One Born Every 40 Seconds Panorama

One Born Every 40 Seconds

In the middle of a baby boom, Shelley Jofre reveals that some parts of the UK are facing a shortage of midwives, and asks if the NHS is providing appropriate maternity care.

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We're in the middle of a baby boom. No. Push, push, push. That's it.


There you go. Last year, there was one born every 40 seconds, the


highest number for nearly 20 years. That's the baby's head out, darling.


All pregnant women are meant to have a choice of safe, high quality


maternity care, but in some parts of the UK the reality is quite


different. Sometimes I think if they'd done it the other way round


There he is, half an hour old. I have been through childbirth twice,


and each time I was lucky enough to have great midwives who gave me


their full attention throughout labour. But in too many hospitals


that's not happening. As the number of births soars they're also


becoming more complicated, there are more older and overweight mums


and with IVF more twins and triplets. Add to that a chronic


shortage of midwives and some maternity units are struggling to


cope. Heather Paterson was 40 when she


became pregnant with her first child. It was a happy surprise for


her and her husband. I remember us taking photographs of the pregnancy


test, we were so excited. Every day was like that, it was excitement


seeing him develop through the scans. The number of women over 40


having children has almost trebled in the last decade. Heather's age


should have meant special care. When she was nearly two weeks


overdue she arrived at the Royal Free Hospital in London to be


induced but she was sent home because it was too busy. Did it


come as a surprise to you that you turned up and were told there


weren't enough beds? Yes, it was a major London teaching hospital and


we turned up when they asked us to come. We were booked in and they're


sending us away and not only send us away, they joked there's no room


at the inn. The unit was still busy when they came back, the first


midwife Heather saw gave her twice the recommended dose of drug to get


induction started. This meant contractions painful. Later a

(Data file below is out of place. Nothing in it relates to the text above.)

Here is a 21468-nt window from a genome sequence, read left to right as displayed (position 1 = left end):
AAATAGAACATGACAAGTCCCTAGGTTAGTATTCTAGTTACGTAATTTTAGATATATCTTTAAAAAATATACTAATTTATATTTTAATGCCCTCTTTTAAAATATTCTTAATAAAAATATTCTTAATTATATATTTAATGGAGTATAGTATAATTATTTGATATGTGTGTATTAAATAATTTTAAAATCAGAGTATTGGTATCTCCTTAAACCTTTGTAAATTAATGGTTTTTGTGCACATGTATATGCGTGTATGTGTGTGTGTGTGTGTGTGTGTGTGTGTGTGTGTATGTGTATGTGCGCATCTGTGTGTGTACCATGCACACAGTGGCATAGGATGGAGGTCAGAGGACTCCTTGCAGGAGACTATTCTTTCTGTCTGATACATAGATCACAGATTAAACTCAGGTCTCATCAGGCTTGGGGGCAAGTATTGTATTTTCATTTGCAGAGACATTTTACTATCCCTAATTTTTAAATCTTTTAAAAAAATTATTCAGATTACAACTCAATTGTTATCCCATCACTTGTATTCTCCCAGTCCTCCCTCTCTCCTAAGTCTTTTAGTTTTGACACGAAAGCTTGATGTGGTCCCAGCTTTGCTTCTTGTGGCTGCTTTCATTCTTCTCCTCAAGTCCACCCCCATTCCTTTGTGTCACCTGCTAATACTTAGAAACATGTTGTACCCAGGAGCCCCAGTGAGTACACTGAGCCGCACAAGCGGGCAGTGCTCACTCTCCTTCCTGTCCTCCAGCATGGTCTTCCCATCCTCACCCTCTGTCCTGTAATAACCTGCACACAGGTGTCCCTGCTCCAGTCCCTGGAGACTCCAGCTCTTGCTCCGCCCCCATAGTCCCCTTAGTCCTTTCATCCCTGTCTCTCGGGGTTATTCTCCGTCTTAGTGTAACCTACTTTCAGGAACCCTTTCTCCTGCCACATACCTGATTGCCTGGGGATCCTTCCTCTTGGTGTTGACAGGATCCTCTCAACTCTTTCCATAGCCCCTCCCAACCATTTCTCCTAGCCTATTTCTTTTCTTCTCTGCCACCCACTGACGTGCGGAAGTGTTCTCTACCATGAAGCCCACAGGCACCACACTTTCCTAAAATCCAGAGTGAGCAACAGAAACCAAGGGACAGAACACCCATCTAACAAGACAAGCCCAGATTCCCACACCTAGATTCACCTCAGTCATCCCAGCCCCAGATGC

second midwife kept leaving Heather to attend to another woman. She


asked Ian to keep an eye on the machine monitoring the baby's heart


rate. The midwife said to me I am a little concerned. The heart rate


has dipped a little bit. I need to go out, here's a call button. If


that monitor dips below 100 press it. Were you surprised she didn't


stay to monitor it? To be honest, I was so focused about watching it


and she panicked me because she said I am a bit concerned about


this, will you watch it? It's our first time having a baby. She's the


expert. Iain says he called the midwife when the heart rate dipped


on three occasions but still she didn't stay or get a doctor. It was


three hours later when the baby's heart rate couldn't be heard a


doctor was called. The delay starved baby Riley of oxygen.


no idea until Iain came over and told me that he didn't make it. I


was a healthy woman. I had a healthy baby. And so you expect


that you'll walk out of that hospital the next day with your


child. And to not do that was devastating.


Instead, they had to arrange Riley's funeral. They filmed it for


Heather's family back in Australia. We will feel his presence always.


For me personally, Riley and his existence literally saved my life.


At the inquest a jury ruled that neglect contributed to Riley's


death. The hospital apologised and paid compensation. But Ian and


Heather were unhappy that the two midwives involved were allowed to


continue working with additional training. So they complained to the


midwives' governing body. Today is the first day of the disciplinary


hearing. It's been more than six years since my son was killed and


it's also been about four and a half years since I put in a


complaint against the midwives and I really - I am angry that it's


taken so long. Ed first midwife didn't attend the hearing. She was


suspended for 18 months. The panel heard the critical period when


Heather's baby could have been saved was in the early hours of


Good Friday when the labour ward was understaffed. As the labour


ward co-ordinator the second midwife Beverley Blankson shouldn't


have been caring for Heather while looking after another woman in


labour. It was her duty to call in extra staff if she needed them.